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J Pediatr Orthop. 2013 Jan;33(1):63-7. doi: 10.1097/BPO.0b013e318264936f.

Casting for infantile scoliosis: the pitfall of increased peak inspiratory pressure.

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1
Department of Orthopaedics, Nemours/Alfred I. duPont Hospital for Children, Wilmington, DE 19803, USA.

Abstract

BACKGROUND:

Serial cast correction is a popular treatment option for progressive infantile scoliosis. Body casting can lead to chest and abdominal expansion restriction and result in decreased chest wall compliance. There are no studies evaluating the effects of casting on ventilation in infantile scoliosis. This study examines changes in peak inspiratory pressure (PIP) during serial casting for infantile scoliosis.

METHODS:

We retrospectively reviewed data obtained from 37 serial Cotrel elongation, derotation, and flexion cast corrections in patients with infantile scoliosis. Patient demographics, radiographic measurements, and anesthesia data were recorded. Anesthesia technique was standardized: children were intubated with rigid endotracheal tubes (ETTs); tidal volume was held constant at 8 to 10 cm(3)/kg using volume control ventilation; and PIP was recorded at baseline, after cast application before window cutout, and after window cutout before extubation. Any complications were documented. We assessed the PIP changes with a repeated measures analysis of variance (ANOVA).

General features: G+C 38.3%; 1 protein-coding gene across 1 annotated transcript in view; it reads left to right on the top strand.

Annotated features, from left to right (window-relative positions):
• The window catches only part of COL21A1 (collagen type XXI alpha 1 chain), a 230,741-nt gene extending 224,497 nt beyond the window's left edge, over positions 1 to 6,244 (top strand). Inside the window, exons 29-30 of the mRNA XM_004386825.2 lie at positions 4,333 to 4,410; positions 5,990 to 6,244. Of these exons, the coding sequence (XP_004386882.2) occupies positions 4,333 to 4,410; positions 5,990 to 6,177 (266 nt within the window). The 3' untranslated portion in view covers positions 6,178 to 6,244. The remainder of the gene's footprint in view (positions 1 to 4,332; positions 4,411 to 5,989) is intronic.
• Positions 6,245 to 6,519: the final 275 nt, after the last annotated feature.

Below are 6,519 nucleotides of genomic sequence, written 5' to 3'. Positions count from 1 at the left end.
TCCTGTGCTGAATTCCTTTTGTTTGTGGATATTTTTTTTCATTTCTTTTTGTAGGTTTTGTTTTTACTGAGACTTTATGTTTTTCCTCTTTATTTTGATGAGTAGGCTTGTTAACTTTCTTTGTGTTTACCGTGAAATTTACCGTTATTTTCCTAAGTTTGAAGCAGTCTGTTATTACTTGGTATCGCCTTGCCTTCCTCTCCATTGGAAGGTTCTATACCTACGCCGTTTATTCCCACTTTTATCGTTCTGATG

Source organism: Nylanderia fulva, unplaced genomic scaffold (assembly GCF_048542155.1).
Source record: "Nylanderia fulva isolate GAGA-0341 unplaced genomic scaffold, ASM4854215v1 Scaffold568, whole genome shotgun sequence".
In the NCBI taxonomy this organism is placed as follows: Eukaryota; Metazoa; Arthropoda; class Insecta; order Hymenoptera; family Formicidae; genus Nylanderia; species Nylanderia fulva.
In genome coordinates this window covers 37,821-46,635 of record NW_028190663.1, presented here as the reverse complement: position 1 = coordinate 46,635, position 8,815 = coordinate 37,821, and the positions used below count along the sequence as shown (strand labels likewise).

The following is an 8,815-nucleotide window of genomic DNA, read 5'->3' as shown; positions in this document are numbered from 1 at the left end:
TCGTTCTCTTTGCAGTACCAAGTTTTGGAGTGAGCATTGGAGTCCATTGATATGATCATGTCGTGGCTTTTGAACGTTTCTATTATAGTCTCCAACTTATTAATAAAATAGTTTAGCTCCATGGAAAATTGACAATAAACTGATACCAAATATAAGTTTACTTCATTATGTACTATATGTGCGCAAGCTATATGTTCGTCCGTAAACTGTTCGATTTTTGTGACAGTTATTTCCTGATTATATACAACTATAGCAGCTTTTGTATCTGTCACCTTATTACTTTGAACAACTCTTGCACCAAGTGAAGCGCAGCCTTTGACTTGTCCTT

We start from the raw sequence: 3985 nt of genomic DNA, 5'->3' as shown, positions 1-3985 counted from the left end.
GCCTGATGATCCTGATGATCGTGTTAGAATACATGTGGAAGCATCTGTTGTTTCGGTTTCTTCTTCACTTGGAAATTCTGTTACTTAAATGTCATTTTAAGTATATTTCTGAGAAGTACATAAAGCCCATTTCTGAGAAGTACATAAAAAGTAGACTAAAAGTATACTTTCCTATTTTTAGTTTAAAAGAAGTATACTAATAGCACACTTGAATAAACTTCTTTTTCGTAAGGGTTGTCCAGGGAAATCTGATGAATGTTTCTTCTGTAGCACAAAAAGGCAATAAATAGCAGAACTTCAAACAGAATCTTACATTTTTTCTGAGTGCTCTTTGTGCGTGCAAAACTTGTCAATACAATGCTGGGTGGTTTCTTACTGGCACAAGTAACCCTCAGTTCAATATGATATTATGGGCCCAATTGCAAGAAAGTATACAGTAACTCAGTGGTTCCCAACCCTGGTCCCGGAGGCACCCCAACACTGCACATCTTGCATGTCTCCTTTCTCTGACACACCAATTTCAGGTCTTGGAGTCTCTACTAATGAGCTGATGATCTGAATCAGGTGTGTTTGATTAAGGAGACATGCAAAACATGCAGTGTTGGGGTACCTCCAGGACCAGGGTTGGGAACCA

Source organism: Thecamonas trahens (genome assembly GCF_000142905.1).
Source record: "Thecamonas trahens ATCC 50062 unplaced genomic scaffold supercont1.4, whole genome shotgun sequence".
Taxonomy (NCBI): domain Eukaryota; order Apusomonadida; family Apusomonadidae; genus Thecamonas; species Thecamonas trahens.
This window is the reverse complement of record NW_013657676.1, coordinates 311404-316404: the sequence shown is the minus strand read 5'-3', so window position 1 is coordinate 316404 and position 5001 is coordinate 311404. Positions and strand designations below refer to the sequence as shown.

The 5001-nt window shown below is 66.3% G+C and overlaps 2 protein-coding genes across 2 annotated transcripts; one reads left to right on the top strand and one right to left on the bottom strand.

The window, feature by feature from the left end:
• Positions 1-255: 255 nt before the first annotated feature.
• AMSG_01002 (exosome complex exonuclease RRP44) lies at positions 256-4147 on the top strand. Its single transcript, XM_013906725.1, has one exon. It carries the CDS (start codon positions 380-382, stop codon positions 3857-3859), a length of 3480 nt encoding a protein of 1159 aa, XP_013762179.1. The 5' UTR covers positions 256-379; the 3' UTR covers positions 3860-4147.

RESULTS:

The mean age at first casting was 21.8 months (range, 12 to 42 mo) and mean follow-up since first casting was 22.4 months (range, 13 to 40 mo) with mean major Cobb angle of 53±15 degrees. The mean PIP was 15.5±4.9 cm H(2)O before casting, 31.9±7.9 cm H(2)O after cast application, and 20.4±5.6 cm H2O after making windows. There was a 106% increase after casting and 32% increase after window cutout from the baseline PIP levels. There was a significant difference in PIP on repeated measures ANOVA (P<0.0001). Intraoperatively, there was difficulty in maintaining ventilation during 2 procedures and 1 hypotensive episode. One patient developed hypoxemia after casting and another had delayed difficulty in breathing.

CONCLUSIONS:

Casting resulted in an increased PIP due to transient restrictive pulmonary process; after windows were cut out, the PIP reduced but not to baseline. In patients with underlying pulmonary disease, the casting process may induce respiratory complications, and a proper period of observation after casting is necessary.

LEVEL OF EVIDENCE:

Case series, level 4.

PMID:
23232382
DOI:
10.1097/BPO.0b013e318264936f
[Indexed for MEDLINE]
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